The UK government and green groups have welcomed a European Parliament move to rescue the EU's carbon trading scheme, but say deeper reforms are needed.
MEPs backed a European Commission plan to freeze the auctioning of some carbon dioxide (CO2) emission allowances.
The idea is to reduce the current oversupply of allowances, thereby pushing up the carbon price.
Carbon trading gives heavy industry an incentive to cut CO2 emissions, which have been linked to global warming.
The parliament voted on Wednesday to let the Commission delay the auctioning of up to 900 million CO2 allowances.
The plan still has to be agreed with EU governments to take effect, and Poland - heavily dependent on carbon-rich coal - is among several countries that oppose it.
One possible solution to low carbon prices caused by oversupply of carbon permits is to ask society to 'put their money where their mouth is.'
If we as a society care about reducing carbon emissions, then we as individuals should be willing to buy permits to benefit ourselves...right?
If each person buys permits according to their own willingness to pay, then the socially 'right' number of permits will be available for carbon emitters to buy....right?
But in reality, this won't (and can't) work. While some individuals have a demand for permits (carbon reductions), and in aggregate this represents a social demand for carbon reductions, the individual incentive to buy permits is screwed up because of the public nature of the benefits from carbon reduction.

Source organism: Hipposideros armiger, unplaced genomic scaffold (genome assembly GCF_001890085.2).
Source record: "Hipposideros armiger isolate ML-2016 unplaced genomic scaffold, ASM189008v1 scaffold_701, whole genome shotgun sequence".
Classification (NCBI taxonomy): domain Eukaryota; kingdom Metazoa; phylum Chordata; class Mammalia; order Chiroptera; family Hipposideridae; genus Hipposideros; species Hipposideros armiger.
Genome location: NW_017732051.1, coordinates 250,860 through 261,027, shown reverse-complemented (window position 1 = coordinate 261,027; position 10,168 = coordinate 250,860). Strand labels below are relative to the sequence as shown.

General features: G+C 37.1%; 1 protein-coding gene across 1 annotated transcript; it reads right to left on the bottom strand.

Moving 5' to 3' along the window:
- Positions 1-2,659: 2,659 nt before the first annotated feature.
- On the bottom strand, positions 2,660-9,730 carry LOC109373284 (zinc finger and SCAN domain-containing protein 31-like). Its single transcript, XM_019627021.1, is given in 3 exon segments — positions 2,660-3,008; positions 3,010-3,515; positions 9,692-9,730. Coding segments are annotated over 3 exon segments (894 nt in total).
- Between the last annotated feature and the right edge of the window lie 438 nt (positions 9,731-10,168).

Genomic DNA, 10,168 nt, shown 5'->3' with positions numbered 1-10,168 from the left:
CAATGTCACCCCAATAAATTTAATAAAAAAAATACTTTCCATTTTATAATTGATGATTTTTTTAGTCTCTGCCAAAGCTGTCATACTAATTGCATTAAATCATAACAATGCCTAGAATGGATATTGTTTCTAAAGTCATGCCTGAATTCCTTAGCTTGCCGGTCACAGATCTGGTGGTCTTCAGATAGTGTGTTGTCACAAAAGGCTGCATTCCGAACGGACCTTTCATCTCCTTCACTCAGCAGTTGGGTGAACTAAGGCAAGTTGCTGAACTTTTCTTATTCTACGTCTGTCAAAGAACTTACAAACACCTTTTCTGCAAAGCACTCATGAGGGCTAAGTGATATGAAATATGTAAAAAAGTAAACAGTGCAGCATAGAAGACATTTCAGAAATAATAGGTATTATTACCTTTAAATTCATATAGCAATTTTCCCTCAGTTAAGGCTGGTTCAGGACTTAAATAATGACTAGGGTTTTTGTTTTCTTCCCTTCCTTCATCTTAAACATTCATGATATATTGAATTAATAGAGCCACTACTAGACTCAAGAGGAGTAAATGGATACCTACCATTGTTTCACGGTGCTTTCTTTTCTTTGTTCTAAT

In a well functioning market, when I buy a candy bar, I get the benefits from buying the candy bar, and others have to forgo those benefits (nanny-nanny-boo-boo). But with a carbon permit, if I buy a ton of carbon and retire it (prevent someone from emitting it) you get the benefits of my purchase too...and vice-versa.
Well, if I can benefit without paying, why shouldn't I (other than being a nice guy and doing the right thing and all that touchy-feely nonsense)? And if others think like I do--and really, shouldn't everyone think like I do?--then the market will fail to create the incentives for society to buy the 'right' number of permits...
...and there will be too many permits on the market.
...and the price of permits will be too low.
...and the amount of carbon produced will be higher than is socially optimal.
So how do we fix the market problem so that the market will work like a market should work? We estimate the social cost of carbon and we target/allocate the number of permits to achieve that price.
Sort of like Europe is trying to do with the 20 euro per tonne target.
But politics keep getting in the way.